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Interim vice president of diversity appointed as VPD search continues

Colorado State administration building
The administration building is home to President Joyce McConnell’s office as well as many other Colorado State University administrative offices, Sept. 9, 2019. (Gregory James | The Collegian)

Colorado State University President Joyce McConnell appointed Roe Bubar as the interim vice president for diversity, filling the spot of retired Mary Ontiveros. 

Bubar has been a professor of ethnic studies at CSU for 22 years after arriving in Fort Collins with her partner. 


“I’ve always been interested in historically marginalized communities, particularly in an intersectional way folks that have been poor and marginalized,” Bubar said.  

Bubar was chosen to fill the position by McConnell because of the work she has done and the contributions she has made to enlighten communities on ethnic issues as a professor.

“I have worked in administration outside of the University and I’ve worked in large organizations in a board sort of sense, and I’ve done a lot of diversity related work, both as a consultant and also as an academic,” said Bubar.

Bubar elaborated on her vision and agenda for the VPD office during her interim term.

“I don’t necessarily see it as being driven by an agenda that I’m bringing in, I really see it as driven by the program and the staff and the people that are here (and) the direction that the program needs to go in terms of where this office was actually at,” said Bubar. 

Bubar said she looks at her new position as a way to carry on the work that has been done and to honor the leadership and staff that came her. She thinks that the VPD has come a long way and made progress since its founding and believes it is ready to contribute to pushing that success even more forward. 

The conversation changes, the demands change. We need to constantly be responsive to the needs of the campus.” -Ria Vigil, member of the VPD search committee

“I was here before this program was created, and I’m here now and I can see the movement that has happened here … and the impact that a program like this has made,” Bubar said.

Bubar will fill the position for six months until the search committee can find a more permanent replacement.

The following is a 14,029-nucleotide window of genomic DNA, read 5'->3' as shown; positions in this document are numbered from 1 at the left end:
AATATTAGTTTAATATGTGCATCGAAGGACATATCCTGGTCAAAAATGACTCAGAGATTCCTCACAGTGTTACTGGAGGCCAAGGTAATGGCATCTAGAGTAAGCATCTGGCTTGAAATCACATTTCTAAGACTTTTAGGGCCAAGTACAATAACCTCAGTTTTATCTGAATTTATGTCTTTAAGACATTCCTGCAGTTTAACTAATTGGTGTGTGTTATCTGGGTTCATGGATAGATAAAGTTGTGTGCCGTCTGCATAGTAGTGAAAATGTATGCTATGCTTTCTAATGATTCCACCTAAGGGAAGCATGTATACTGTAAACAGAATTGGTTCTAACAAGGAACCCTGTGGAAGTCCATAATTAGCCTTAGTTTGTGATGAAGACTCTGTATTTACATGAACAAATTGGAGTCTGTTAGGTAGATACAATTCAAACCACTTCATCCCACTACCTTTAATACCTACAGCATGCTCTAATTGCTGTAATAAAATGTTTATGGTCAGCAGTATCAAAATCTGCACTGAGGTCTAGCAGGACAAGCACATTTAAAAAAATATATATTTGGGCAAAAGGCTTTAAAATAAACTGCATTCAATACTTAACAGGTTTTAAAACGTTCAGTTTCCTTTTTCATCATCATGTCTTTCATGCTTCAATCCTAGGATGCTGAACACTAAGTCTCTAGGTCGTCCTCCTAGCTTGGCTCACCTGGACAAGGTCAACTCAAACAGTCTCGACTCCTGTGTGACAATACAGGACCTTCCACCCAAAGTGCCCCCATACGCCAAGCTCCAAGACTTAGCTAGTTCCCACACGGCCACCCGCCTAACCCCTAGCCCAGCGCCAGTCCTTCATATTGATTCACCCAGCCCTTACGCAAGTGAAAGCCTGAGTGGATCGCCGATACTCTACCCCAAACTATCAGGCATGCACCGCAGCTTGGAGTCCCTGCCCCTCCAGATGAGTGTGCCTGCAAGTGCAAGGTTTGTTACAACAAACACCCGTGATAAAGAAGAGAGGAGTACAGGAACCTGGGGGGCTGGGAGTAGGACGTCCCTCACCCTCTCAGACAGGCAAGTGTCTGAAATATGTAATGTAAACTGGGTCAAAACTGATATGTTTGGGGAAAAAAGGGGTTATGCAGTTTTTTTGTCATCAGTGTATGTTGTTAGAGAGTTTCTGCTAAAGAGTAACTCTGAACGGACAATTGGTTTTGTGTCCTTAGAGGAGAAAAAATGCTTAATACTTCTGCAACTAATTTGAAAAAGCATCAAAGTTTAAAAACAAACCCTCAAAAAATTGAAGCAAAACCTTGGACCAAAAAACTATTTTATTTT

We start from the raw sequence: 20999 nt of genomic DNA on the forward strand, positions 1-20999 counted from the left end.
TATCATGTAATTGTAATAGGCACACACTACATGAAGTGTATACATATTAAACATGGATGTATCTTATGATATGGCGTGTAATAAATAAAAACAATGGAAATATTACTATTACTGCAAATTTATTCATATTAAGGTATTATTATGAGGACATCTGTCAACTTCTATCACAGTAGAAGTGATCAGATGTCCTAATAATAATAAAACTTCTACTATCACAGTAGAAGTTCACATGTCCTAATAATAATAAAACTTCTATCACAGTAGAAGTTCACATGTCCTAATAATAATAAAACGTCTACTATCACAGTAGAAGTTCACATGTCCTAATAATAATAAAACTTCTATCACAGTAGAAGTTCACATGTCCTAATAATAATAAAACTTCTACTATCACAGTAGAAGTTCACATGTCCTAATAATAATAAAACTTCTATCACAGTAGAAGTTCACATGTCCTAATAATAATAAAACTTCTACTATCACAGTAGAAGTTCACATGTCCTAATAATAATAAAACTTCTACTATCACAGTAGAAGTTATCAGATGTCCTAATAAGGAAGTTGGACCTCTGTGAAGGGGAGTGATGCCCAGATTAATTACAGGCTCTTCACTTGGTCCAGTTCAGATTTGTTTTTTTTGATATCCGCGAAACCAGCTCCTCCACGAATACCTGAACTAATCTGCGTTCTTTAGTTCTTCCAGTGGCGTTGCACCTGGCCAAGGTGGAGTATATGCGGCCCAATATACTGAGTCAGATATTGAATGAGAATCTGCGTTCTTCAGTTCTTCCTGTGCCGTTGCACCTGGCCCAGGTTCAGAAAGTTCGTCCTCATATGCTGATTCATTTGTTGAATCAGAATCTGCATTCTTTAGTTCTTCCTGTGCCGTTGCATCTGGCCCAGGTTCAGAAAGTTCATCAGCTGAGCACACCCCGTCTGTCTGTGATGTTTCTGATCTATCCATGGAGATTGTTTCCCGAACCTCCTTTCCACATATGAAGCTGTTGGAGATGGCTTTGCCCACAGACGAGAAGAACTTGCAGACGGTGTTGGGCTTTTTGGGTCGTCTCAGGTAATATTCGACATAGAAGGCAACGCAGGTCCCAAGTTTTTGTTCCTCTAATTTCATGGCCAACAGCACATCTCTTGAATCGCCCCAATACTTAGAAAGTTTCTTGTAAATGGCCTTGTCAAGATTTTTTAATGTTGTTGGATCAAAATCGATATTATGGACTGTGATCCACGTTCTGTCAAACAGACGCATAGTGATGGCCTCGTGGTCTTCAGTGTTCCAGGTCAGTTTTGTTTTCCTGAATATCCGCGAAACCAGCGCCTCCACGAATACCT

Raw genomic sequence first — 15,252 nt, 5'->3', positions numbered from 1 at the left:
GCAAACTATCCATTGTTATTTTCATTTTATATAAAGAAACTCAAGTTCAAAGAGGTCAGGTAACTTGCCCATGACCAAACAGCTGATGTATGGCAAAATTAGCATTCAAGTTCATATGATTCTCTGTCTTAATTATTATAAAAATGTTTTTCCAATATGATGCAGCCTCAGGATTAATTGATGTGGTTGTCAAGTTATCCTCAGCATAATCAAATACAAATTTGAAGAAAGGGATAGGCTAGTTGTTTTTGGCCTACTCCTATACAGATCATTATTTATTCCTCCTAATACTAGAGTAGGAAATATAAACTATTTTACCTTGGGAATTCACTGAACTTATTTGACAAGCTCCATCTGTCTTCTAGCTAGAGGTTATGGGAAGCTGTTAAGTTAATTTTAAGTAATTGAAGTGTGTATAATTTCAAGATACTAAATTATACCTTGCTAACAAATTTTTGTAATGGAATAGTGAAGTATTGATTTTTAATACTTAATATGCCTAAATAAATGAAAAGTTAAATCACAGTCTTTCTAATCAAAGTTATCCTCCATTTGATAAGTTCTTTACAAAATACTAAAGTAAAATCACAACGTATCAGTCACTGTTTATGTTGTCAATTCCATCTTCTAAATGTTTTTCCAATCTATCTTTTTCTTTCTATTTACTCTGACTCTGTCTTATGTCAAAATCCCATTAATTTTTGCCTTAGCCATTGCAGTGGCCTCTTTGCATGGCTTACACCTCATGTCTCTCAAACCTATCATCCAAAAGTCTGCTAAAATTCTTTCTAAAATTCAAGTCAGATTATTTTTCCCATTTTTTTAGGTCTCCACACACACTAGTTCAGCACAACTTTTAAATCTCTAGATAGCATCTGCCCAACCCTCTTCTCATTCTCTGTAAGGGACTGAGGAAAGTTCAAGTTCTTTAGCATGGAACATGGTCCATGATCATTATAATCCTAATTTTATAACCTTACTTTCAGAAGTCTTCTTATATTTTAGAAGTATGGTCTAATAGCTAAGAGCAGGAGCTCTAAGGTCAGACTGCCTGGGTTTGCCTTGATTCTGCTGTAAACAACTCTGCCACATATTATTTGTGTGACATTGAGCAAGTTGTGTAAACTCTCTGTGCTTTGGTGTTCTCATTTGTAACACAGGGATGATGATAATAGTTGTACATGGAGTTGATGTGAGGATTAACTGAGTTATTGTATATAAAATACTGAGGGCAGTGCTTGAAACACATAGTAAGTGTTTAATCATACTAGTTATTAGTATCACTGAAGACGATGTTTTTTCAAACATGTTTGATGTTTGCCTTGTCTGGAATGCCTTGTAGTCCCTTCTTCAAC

The University has employed national search firm WittKieffer to conduct the search for a new VPD. Working alongside WittKieffer is a CSU search committee that has been focusing on public outreach and input to the position.


President McConnell has made Dean of Libraries Karen Estlund chair of the search committee.

Estlund and the search committee have been putting in substantial amounts of research before they decide what the job description of the VPD should look like. 

“We had 12 listening sessions last week and I think over 250 registrants,” Estlund said. “We’ve obtained real community input, and that will actually all go into the position description.”

Taking the time to do the research and thoroughly understand what CSU as a University needs before filling the positions is very important, Estlund said. The research and outreach done by the search committee will determine the job description and what CSU as a whole collectively wants to see in potential VPD candidates. 

From the initial rounds of research, Estlund and the search community have heard a consensus on what qualities a good candidate for the position should have to have strong relationship building skills around campus. CSU recognizes that diversity and inclusion is going to be not only the work of the VPD office but a collaborative effort within all departments and offices at the University, Estlund said. 

“Leading the University towards an anti-racist campus and recognizing that, that takes a lot of work and also understanding the intersectionality of diversity,” Estlund said. “We’re talking about gender, race, disability, religion and all sorts of different marginalized identities that can’t necessarily be separated.”

Once they are finished with public engagement, Estlund and the search committee will draft a job description and go into the recruitment phase. Estlund hopes to involve the public in the recruitment phase as well once a shortlist of candidates have been named. 

Anyone can follow the progress of the recruitment at Vice President for Diversity’s website.

Ria Vigil also sits on the VPD search committee.

When the office began operations in 2010 there were only three staffed positions. The office has since grown to nine, although COVID-19 has kept them working remotely instead of at the Diversity house.

“(Ontiveros) was able to grow the office, which was a really tremendous legacy, and kind of put us on the map, as far as what we can offer and what we do provide for the campus,” Vigil said. 

Vigil wants to carry on the legacy of Ontiveros by continuing to focus on the mission of the office and pursue the vision of diversity and inclusion on campus. 

“The conversation changes, the demands change,” Vigil said. “We need to constantly be responsive to the needs of the campus.”

The VPD is separate from the student Diversity Programs and Services office in that it works directly with faculty and staff to promote diversity and inclusion. 

“We educate, we coach, we provide support and structural change to the University,” Vigil said. “We support not only their colleagues but students.”

Vigil explained how the landscape for diversity work has changed substantially since the beginning of the office and even from five years ago. 

“What I’m looking for in a new supervisor or a new leader is just somebody who’s visionary and can help take us into this next phase so that we can continue to be relevant and meet the needs of the campus,” Vigil said.

Isaiah Dennings can be reached at or on Twitter @isaiah_dennings.

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